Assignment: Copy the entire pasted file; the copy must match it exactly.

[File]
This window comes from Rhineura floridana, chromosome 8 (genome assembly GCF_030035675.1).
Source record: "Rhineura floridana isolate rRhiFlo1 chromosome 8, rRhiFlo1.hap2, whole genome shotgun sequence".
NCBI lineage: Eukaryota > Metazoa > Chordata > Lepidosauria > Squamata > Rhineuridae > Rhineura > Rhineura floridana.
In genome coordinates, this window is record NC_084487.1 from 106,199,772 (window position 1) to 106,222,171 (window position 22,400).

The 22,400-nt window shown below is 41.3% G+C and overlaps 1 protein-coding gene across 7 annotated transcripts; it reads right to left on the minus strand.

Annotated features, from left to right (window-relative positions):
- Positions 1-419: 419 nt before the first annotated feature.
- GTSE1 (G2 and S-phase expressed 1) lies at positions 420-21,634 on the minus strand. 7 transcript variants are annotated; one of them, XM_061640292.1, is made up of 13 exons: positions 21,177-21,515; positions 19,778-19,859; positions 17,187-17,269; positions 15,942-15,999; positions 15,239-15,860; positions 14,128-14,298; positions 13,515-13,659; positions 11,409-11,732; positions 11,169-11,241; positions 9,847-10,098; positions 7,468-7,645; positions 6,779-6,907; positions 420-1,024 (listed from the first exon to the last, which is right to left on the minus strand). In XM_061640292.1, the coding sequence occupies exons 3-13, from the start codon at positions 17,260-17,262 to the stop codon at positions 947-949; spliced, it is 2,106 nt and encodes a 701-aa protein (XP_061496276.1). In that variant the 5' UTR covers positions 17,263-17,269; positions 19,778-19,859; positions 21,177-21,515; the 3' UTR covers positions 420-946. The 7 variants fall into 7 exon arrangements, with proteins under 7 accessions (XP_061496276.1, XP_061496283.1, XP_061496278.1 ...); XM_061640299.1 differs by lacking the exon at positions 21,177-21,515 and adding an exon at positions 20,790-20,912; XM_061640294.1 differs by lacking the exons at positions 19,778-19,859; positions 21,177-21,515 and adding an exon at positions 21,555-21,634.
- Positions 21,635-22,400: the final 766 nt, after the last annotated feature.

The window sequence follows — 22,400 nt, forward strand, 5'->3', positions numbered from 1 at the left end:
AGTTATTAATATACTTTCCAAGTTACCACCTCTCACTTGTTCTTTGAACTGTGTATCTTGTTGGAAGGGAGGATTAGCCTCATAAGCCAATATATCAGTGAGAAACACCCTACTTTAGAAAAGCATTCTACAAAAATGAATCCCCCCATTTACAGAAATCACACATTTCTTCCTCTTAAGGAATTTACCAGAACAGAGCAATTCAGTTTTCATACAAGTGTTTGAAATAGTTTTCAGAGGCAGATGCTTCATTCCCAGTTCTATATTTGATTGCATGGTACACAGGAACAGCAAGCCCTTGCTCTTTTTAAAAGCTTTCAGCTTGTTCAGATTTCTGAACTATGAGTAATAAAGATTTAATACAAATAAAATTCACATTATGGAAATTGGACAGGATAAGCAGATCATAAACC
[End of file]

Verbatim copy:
This window comes from Rhineura floridana, chromosome 8 (genome assembly GCF_030035675.1).
Source record: "Rhineura floridana isolate rRhiFlo1 chromosome 8, rRhiFlo1.hap2, whole genome shotgun sequence".
NCBI lineage: Eukaryota > Metazoa > Chordata > Lepidosauria > Squamata > Rhineuridae > Rhineura > Rhineura floridana.
In genome coordinates, this window is record NC_084487.1 from 106,199,772 (window position 1) to 106,222,171 (window position 22,400).

The 22,400-nt window shown below is 41.3% G+C and overlaps 1 protein-coding gene across 7 annotated transcripts; it reads right to left on the minus strand.

Annotated features, from left to right (window-relative positions):
- Positions 1-419: 419 nt before the first annotated feature.
- GTSE1 (G2 and S-phase expressed 1) lies at positions 420-21,634 on the minus strand. 7 transcript variants are annotated; one of them, XM_061640292.1, is made up of 13 exons: positions 21,177-21,515; positions 19,778-19,859; positions 17,187-17,269; positions 15,942-15,999; positions 15,239-15,860; positions 14,128-14,298; positions 13,515-13,659; positions 11,409-11,732; positions 11,169-11,241; positions 9,847-10,098; positions 7,468-7,645; positions 6,779-6,907; positions 420-1,024 (listed from the first exon to the last, which is right to left on the minus strand). In XM_061640292.1, the coding sequence occupies exons 3-13, from the start codon at positions 17,260-17,262 to the stop codon at positions 947-949; spliced, it is 2,106 nt and encodes a 701-aa protein (XP_061496276.1). In that variant the 5' UTR covers positions 17,263-17,269; positions 19,778-19,859; positions 21,177-21,515; the 3' UTR covers positions 420-946. The 7 variants fall into 7 exon arrangements, with proteins under 7 accessions (XP_061496276.1, XP_061496283.1, XP_061496278.1 ...); XM_061640299.1 differs by lacking the exon at positions 21,177-21,515 and adding an exon at positions 20,790-20,912; XM_061640294.1 differs by lacking the exons at positions 19,778-19,859; positions 21,177-21,515 and adding an exon at positions 21,555-21,634.
- Positions 21,635-22,400: the final 766 nt, after the last annotated feature.

The window sequence follows — 22,400 nt, forward strand, 5'->3', positions numbered from 1 at the left end:
AGTTATTAATATACTTTCCAAGTTACCACCTCTCACTTGTTCTTTGAACTGTGTATCTTGTTGGAAGGGAGGATTAGCCTCATAAGCCAATATATCAGTGAGAAACACCCTACTTTAGAAAAGCATTCTACAAAAATGAATCCCCCCATTTACAGAAATCACACATTTCTTCCTCTTAAGGAATTTACCAGAACAGAGCAATTCAGTTTTCATACAAGTGTTTGAAATAGTTTTCAGAGGCAGATGCTTCATTCCCAGTTCTATATTTGATTGCATGGTACACAGGAACAGCAAGCCCTTGCTCTTTTTAAAAGCTTTCAGCTTGTTCAGATTTCTGAACTATGAGTAATAAAGATTTAATACAAATAAAATTCACATTATGGAAATTGGACAGGATAAGCAGATCATAAACC